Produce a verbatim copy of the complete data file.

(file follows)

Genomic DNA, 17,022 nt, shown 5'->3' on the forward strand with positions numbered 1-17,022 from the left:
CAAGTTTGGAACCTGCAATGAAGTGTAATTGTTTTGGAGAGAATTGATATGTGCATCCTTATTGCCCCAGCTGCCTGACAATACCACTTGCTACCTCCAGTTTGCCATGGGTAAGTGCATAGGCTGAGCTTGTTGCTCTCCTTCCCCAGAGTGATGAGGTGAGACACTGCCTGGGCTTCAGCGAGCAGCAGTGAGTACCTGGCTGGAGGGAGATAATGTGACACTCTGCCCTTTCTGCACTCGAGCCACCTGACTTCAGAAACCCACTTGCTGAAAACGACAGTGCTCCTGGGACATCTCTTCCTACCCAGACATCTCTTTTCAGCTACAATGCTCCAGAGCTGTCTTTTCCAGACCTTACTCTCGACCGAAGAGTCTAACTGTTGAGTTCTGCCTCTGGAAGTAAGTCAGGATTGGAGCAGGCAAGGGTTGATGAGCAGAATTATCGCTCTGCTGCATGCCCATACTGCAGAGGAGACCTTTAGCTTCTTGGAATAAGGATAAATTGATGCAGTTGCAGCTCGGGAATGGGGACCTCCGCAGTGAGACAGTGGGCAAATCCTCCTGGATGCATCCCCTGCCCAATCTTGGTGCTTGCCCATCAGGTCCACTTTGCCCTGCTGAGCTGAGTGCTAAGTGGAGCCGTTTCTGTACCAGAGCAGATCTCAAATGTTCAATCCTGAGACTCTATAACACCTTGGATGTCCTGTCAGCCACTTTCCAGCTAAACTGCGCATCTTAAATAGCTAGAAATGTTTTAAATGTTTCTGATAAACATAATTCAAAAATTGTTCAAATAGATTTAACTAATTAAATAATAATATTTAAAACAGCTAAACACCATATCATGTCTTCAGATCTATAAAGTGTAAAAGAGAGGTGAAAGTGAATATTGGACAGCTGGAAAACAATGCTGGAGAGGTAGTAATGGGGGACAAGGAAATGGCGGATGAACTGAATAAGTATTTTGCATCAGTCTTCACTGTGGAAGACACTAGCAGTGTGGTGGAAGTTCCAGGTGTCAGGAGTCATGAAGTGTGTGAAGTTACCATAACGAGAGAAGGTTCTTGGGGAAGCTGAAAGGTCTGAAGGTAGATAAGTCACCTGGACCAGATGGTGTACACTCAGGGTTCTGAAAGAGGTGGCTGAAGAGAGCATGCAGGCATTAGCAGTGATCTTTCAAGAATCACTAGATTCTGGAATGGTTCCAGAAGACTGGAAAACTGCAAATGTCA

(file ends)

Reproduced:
Genomic DNA, 17,022 nt, shown 5'->3' on the forward strand with positions numbered 1-17,022 from the left:
CAAGTTTGGAACCTGCAATGAAGTGTAATTGTTTTGGAGAGAATTGATATGTGCATCCTTATTGCCCCAGCTGCCTGACAATACCACTTGCTACCTCCAGTTTGCCATGGGTAAGTGCATAGGCTGAGCTTGTTGCTCTCCTTCCCCAGAGTGATGAGGTGAGACACTGCCTGGGCTTCAGCGAGCAGCAGTGAGTACCTGGCTGGAGGGAGATAATGTGACACTCTGCCCTTTCTGCACTCGAGCCACCTGACTTCAGAAACCCACTTGCTGAAAACGACAGTGCTCCTGGGACATCTCTTCCTACCCAGACATCTCTTTTCAGCTACAATGCTCCAGAGCTGTCTTTTCCAGACCTTACTCTCGACCGAAGAGTCTAACTGTTGAGTTCTGCCTCTGGAAGTAAGTCAGGATTGGAGCAGGCAAGGGTTGATGAGCAGAATTATCGCTCTGCTGCATGCCCATACTGCAGAGGAGACCTTTAGCTTCTTGGAATAAGGATAAATTGATGCAGTTGCAGCTCGGGAATGGGGACCTCCGCAGTGAGACAGTGGGCAAATCCTCCTGGATGCATCCCCTGCCCAATCTTGGTGCTTGCCCATCAGGTCCACTTTGCCCTGCTGAGCTGAGTGCTAAGTGGAGCCGTTTCTGTACCAGAGCAGATCTCAAATGTTCAATCCTGAGACTCTATAACACCTTGGATGTCCTGTCAGCCACTTTCCAGCTAAACTGCGCATCTTAAATAGCTAGAAATGTTTTAAATGTTTCTGATAAACATAATTCAAAAATTGTTCAAATAGATTTAACTAATTAAATAATAATATTTAAAACAGCTAAACACCATATCATGTCTTCAGATCTATAAAGTGTAAAAGAGAGGTGAAAGTGAATATTGGACAGCTGGAAAACAATGCTGGAGAGGTAGTAATGGGGGACAAGGAAATGGCGGATGAACTGAATAAGTATTTTGCATCAGTCTTCACTGTGGAAGACACTAGCAGTGTGGTGGAAGTTCCAGGTGTCAGGAGTCATGAAGTGTGTGAAGTTACCATAACGAGAGAAGGTTCTTGGGGAAGCTGAAAGGTCTGAAGGTAGATAAGTCACCTGGACCAGATGGTGTACACTCAGGGTTCTGAAAGAGGTGGCTGAAGAGAGCATGCAGGCATTAGCAGTGATCTTTCAAGAATCACTAGATTCTGGAATGGTTCCAGAAGACTGGAAAACTGCAAATGTCA